# Problem Solving

## CONTENTS OF CURRICULUM UNIT 80.07.07

## Solving Problems “by the Hundreds” A Study of Percentage and Its Applications in the Study of Consumer Related Problems

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## Compound Interest Table

To calculate compound interest with pencil and paper for sums in excess of four or five interest periods is a very tedious and time consuming chore. Where computation are long, tables have been worked out to reduce the arithmetical processes to a minimum. The compound interest table below shows the amount to which one dollar grows when invested at compound interest, at a specified rate, and over a specified number of interest periods.

To what amount will each of the following increase? How much compound interest will each accumulate?

Using the table, compound interest may be found in the following way:

- 1. Divide the annual rate of interest by the number of interest periods in one year. The result is the rate of interest for each period.
- 2. Multiply the number of interest periods in one year by the number of years given in the problem. The result is the total number of interest periods to be used.
- 3. Read down under the column headed “interest periods” until you reach the total number of interest periods to be used. Follow this line across until you reach the column with the rate of interest found in step 1 for each period. The amount shown in this position in the table is the amount to which $1.00 has grown in the given number of years at the given percent.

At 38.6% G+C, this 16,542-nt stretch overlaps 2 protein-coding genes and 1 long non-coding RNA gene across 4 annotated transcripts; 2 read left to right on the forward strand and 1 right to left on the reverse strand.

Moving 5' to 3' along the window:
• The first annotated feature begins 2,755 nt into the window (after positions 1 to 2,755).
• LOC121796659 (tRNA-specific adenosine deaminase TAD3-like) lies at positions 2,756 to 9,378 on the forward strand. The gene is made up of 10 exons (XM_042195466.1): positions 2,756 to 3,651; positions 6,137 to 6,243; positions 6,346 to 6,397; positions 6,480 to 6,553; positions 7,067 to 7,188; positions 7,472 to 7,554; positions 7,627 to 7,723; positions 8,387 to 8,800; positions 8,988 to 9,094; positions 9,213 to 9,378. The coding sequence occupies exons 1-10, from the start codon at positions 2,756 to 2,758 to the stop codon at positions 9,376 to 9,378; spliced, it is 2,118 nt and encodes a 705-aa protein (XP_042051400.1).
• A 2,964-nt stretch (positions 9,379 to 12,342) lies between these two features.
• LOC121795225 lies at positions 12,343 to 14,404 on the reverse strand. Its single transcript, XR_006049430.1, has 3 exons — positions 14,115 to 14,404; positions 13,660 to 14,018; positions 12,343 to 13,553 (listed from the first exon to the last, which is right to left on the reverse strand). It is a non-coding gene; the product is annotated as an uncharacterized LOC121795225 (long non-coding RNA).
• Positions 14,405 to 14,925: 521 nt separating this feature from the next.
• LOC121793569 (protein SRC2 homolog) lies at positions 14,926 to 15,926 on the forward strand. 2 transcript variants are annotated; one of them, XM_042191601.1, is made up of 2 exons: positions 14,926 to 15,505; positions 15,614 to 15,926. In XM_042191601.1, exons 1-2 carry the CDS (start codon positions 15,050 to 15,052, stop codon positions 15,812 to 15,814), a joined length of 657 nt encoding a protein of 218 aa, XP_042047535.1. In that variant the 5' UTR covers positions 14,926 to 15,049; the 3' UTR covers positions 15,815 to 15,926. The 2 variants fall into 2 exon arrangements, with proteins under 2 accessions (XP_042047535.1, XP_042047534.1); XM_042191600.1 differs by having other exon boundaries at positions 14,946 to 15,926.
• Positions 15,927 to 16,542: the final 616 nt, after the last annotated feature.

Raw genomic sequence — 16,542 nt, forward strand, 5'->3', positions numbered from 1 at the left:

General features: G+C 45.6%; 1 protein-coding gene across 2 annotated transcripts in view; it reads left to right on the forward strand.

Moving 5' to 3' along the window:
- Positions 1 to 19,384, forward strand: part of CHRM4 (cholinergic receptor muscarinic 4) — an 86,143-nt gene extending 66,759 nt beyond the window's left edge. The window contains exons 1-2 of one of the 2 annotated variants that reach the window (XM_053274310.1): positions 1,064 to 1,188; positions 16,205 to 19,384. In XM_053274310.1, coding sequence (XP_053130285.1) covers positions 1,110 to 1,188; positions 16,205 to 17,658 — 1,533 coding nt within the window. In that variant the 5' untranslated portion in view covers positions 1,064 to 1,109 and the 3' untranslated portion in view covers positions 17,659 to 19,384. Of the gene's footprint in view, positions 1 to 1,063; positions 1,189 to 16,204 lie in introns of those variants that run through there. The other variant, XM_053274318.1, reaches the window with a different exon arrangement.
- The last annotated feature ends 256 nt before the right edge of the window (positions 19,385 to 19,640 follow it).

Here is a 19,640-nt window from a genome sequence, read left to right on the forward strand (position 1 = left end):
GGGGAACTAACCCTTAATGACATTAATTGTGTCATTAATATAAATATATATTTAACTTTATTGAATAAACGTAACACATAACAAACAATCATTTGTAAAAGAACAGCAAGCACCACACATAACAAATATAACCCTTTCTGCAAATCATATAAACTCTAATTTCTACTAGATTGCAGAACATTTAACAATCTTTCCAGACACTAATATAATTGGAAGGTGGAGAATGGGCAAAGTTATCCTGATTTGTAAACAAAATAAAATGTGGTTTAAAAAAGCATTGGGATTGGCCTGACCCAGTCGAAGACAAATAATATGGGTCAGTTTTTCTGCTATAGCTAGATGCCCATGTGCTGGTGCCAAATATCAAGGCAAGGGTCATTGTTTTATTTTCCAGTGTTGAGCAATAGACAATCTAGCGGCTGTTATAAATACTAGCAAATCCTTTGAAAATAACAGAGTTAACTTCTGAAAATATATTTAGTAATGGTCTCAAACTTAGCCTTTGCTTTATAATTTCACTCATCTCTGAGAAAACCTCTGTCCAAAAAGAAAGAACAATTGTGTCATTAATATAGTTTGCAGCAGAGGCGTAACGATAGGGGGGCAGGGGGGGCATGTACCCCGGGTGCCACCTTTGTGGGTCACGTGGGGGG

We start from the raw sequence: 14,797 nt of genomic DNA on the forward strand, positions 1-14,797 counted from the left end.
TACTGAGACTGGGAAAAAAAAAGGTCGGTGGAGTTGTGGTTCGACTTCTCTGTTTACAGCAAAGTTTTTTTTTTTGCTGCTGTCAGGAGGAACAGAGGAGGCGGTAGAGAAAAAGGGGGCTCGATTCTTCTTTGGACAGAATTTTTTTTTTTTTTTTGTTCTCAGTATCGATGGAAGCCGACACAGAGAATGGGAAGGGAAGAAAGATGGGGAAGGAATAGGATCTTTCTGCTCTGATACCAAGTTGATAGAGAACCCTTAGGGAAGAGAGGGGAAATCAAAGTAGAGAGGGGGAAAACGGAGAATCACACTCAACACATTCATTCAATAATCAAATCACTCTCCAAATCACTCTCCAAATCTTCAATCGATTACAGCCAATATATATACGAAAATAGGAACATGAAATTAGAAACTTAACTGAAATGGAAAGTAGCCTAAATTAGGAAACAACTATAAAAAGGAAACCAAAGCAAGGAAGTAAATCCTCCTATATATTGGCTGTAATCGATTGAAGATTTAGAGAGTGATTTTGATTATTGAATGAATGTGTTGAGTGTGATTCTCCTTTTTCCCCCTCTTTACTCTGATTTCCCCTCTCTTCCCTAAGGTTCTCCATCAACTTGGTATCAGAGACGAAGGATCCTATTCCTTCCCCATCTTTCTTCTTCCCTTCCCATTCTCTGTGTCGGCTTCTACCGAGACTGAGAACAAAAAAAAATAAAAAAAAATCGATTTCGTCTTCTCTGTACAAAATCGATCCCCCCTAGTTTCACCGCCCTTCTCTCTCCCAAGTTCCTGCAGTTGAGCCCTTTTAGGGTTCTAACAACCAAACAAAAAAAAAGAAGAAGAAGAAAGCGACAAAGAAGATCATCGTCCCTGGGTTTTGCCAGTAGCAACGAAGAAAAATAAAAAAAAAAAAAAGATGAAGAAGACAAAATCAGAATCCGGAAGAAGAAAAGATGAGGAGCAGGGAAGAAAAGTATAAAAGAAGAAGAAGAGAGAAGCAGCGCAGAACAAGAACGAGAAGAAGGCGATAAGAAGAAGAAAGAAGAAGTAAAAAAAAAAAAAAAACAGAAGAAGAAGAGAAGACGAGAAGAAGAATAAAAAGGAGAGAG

- 4. Multiply this amount by the principal to obtain the total amount to which the principal has increased.
- 5. Compound Interest Total Amount Original Principal.

Example: | How much will $925 amount to in ten years at 6% per year compounded semiannually? What amount of compound interest will be accumulated? |

Solution: | 1. The rate of interest for one interest period is 6 Ö 2 =3%. |

2. The number of interest periods is 10 x 2 = 20. | |

3. In the compound interest table below, read down under the column headed “interest periods” to 20. Read across the line on which 20 appears to the column headed 3%. The amount shown is 1.8061. This means that $1.00 will increase to $1.8061 in ten years when compounded semiannually at 6%. | |

4. To find the amount to which $925 will increase, multiply $1.8061 by 925. $1.8061 x 925= $1670.6425 = $1670.64. | |

5. The compound interest earned is $1,670.64 $925.00 = $745.64. |

(figure available in print form)